The British Chamber of Commerce in Macao, to be known in short as Britcham Macau, celebrated its rebranding last night, with its members toasting to new business opportunities brought about by the development of the Greater Bay Area and the anticipated departure of the U.K. from the European Union.
Formerly known as the British Business Association of Macao, the name had reportedly been a source of confusion to outsiders. At an event held yesterday at The St. Regis Macao, Cotai Central, association members told the Times that adopting the more standard ‘chamber of commerce’ designation would clear up that confusion.
The Chairman of Britcham Macau, Keith Buckley, said the decision to change the association’s name had been prompted by several factors.
It was fitting, he said, to adopt a new designation in time for the coming decade only a few months away. The Macau SAR will also enter its third decade after it celebrates the 20th anniversary of its founding on December 20, 2019.
But the rebranding effort also sought to better position the chamber of commerce to capitalize on two geo-economic initiatives; the development of the Greater Bay Area in southern China’s Guangdong Province, and the anticipated departure of the United Kingdom from the European Union. The U.K. is set to leave the political and economic bloc on October 31.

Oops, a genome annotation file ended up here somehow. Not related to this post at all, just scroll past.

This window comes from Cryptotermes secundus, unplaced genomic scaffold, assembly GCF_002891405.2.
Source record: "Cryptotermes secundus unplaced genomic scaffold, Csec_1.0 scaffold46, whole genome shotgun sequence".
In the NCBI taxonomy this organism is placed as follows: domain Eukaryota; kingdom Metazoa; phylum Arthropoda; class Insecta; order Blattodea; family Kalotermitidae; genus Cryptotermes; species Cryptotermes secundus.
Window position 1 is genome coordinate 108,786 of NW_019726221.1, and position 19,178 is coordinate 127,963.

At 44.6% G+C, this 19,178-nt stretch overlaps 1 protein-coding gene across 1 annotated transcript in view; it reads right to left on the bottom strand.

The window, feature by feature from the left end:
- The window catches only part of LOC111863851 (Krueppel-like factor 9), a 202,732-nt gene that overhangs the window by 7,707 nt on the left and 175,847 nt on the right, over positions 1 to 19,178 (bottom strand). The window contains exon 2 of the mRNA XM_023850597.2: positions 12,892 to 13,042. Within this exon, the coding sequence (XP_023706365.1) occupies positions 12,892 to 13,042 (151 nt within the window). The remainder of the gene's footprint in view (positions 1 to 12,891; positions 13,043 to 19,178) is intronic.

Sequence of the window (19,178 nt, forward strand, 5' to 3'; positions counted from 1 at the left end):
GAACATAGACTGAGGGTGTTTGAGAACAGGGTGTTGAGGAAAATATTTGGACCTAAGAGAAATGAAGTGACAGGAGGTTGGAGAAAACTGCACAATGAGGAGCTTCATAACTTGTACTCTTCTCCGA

Buckley argued that Brexit would pose an interesting opportunity for Macau.
“Brexit will be a big opportunity for Macau,” advanced the Britcham Macau Chairman. “More than half of Britain’s trade is [with countries] outside of the European Union, so there is an opportunity there for that trade to grow.”
One growth opportunity for British businesses is the Greater Bay Area, a pan-territorial project linking nine mainland cities and the special administrative regions of Macau and Hong Kong.
“The [U.K.’s] Department for International Trade Hong Kong has commissioned a study on the possibilities brought about by the Greater Bay Area, for example in the health and education sectors” where Britain has exportable expertise, said Buckley. “Some of the companies [in these sectors] are already consulting us about the Greater Bay Area.”
According to Britcham Macau, the local government is yet to approach the U.K. for a post-
Brexit free trade agreement. However, Buckley said he expects “some approach will be made in time” and that the local chamber was “happy to be involved in an ongoing open dialogue.”
The organization also unveiled a new logo at yesterday’s event. The original logo and its refreshed image were both designed by Macau’s Conde Group.
“The lotus-inspired graphic is now more friendly and fat; the sharp edges are now rounder and more welcoming; and the relation between the Union flag-colored lotus and the Macau [flag-colored lotus] is reinforced and more balanced,” said Buckley in prepared statements.
“By dropping the formal designation of the ‘British Chamber of Commerce in Macau’ from the identity and adopting a [lower case] ‘Britcham’, the brand positioning and perception is more informal, simple and somehow a little more quirky.”
The Lord Mayor of Portsmouth, a city on the southern coast of the U.K., was also in attendance yesterday, having been flown out by Britcham Macau.